Randy Everist claims that "we ought not to be concerned primarily with debating, or even being right, and that we rather ought to be concerned with knowing and being in alignment with the truth of God"--but his responses and his actions demonstrated, that in fact, he was not concerned with knowing and being in alignment with the truth of God! When the argument and evidence went against his faith, Randy Everist, by his own declaration, resorted to debate tricks and trolling--just to save face and to hide from the truth that the Bible makes no sense--and to hold onto his faith.
Randy went ad hoc by pretending to be a scholar who refuted my argument, to claiming he was just trolling after the Truthful Heretic said that Randy might be a troll because of his inability to grasp the arguments, and because of his use of ad hominem. Randy saw this as a way out of his predicament, and to avoid looking like a fool, and to hold onto his faith, he claimed to be a troll instead. However, through our interaction on this blog, Randy has illustrated what is wrong with Christian apologetics. For them, faith overrides logic and truth--which results in the use of ad hominem and these types of ad hoc responses and Humpty Dumpty Semantics when they cannot refute an opposing argument that would undermine their faith. In the face of logic and evidence that does not support their faith, or if it goes against their faith, they will hold to their faith--no matter what.
Now, let me say something more on the difference between debating and philosophy. The art of debate is usually, but not always housed in the Communications department, and not the Philosophy Department. Let me explain why. Debate is concerned with winning people over to one side or another, and not whether what they are arguing is true or not. Why, a person, if they can get away with it, can use fallacious arguments, or whatever other means (such as avoiding to answer a question that they know the answer to because it would defeat their position) A philosopher--and by philosopher, I mean a REAL philosopher--ought to be concerned with getting at the truth. The definition of philosophy is the study of knowledge, and as a philosopher, I seek truth and knowledge--not just for the sake of knowledge but to increase the overall good. As a philosopher, I use logic and the dialectical process towards that goal. On the other hand, we have Christian apologists, like Randy Everist, who only accept arguments and evidence when they are "in alignment" with their Christian faith and are only concerned with winning a debate. Randy Everest demonstrates the mental baby and troll aspects of Christian apologetics and their lack of scholarship. Since Christianity is founded on faith, that faith overrides reason and evidence when it goes against their Christian faith. The Christian apologists claim to base their faith on evidence and reason, when in fact, it is based on faith first and foremost. When evidence and reason disproves their faith, they turn their backs on the results, and forsake the knowledge gained from the results. This is one of the biggest problems with Christian apologetics--using any means necessary, regardless of whether it is true or not.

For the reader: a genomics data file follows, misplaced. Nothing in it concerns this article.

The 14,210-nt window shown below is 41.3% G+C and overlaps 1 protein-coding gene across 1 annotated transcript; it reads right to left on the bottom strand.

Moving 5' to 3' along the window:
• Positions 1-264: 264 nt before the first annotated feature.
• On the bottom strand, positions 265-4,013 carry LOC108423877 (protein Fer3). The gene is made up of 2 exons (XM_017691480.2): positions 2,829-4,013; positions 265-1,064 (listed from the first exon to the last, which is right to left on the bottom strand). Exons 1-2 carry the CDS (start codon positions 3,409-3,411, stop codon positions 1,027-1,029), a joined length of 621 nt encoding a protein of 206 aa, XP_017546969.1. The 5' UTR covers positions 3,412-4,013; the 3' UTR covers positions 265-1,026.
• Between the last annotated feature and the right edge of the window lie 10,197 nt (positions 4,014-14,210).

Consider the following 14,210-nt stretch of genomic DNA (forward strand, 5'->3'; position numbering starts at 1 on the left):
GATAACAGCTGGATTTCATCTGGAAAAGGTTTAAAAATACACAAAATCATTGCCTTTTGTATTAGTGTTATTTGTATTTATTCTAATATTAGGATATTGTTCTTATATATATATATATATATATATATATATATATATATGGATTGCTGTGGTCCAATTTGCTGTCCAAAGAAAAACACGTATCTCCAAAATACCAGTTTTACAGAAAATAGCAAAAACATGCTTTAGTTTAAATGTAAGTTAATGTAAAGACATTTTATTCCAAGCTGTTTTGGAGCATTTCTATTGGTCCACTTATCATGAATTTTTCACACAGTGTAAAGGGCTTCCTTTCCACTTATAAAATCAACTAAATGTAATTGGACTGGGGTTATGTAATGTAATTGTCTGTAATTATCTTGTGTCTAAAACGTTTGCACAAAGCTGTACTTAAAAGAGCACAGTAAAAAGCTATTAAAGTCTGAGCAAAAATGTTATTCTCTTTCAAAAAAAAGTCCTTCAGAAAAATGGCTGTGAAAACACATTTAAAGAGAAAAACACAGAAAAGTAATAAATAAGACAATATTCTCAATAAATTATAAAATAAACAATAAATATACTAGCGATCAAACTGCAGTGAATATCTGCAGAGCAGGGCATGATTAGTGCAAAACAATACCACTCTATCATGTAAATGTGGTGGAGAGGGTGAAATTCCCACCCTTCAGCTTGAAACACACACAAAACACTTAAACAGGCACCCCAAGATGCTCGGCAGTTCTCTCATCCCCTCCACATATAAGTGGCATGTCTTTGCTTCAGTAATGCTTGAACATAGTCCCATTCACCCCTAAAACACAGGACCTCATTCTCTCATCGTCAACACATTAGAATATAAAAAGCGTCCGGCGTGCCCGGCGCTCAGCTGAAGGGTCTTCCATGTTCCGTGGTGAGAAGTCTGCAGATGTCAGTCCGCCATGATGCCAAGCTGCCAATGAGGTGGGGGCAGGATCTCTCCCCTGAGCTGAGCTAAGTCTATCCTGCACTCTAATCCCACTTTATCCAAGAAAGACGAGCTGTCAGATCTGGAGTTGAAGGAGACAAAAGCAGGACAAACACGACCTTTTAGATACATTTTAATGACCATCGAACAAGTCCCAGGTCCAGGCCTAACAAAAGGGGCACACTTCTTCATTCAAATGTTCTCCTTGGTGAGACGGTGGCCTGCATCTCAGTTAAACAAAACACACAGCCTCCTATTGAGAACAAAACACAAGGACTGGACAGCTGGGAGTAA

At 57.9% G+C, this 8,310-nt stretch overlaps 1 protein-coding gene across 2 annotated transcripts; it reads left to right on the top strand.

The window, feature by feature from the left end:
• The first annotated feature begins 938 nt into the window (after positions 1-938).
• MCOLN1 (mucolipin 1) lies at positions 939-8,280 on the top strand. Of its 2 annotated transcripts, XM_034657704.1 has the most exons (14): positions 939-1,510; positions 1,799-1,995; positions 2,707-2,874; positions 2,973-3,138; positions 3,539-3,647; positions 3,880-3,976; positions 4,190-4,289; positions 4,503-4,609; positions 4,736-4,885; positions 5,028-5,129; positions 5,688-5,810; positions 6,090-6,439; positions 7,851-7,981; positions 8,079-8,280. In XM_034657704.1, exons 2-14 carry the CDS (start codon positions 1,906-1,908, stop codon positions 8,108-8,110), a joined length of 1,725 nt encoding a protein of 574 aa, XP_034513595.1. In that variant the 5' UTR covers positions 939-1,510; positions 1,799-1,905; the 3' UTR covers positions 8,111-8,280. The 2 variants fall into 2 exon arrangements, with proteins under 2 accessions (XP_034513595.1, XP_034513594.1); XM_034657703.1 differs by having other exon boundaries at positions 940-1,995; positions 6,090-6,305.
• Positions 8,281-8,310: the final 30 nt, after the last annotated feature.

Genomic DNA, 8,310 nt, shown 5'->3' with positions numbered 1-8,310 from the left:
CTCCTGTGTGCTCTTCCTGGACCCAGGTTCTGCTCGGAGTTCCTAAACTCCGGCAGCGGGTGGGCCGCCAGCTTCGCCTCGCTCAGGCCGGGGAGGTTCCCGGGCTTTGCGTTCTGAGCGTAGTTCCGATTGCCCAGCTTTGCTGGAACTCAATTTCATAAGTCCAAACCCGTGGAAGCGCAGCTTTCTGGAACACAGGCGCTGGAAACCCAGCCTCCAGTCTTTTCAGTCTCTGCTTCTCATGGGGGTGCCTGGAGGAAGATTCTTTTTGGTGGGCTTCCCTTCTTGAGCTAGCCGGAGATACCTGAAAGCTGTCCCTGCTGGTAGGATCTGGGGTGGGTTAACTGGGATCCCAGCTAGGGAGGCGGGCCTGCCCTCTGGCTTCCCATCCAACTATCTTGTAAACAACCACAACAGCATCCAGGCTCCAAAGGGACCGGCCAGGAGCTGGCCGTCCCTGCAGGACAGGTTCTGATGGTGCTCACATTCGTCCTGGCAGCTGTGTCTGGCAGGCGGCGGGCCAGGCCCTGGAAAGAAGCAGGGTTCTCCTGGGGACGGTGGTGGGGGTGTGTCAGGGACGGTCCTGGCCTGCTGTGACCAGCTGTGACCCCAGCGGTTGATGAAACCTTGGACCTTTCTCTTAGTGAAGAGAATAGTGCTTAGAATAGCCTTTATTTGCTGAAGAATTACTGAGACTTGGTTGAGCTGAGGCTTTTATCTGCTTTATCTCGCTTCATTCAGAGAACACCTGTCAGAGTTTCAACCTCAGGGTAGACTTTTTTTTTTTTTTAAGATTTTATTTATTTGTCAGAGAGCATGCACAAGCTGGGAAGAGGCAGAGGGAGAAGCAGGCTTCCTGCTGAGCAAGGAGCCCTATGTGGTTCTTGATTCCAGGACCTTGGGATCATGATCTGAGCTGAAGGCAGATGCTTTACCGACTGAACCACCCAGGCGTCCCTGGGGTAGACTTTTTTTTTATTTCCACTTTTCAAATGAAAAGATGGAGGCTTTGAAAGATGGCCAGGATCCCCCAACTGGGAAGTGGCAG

*Classics of Western Philosophy Steven Cahn. p. 1014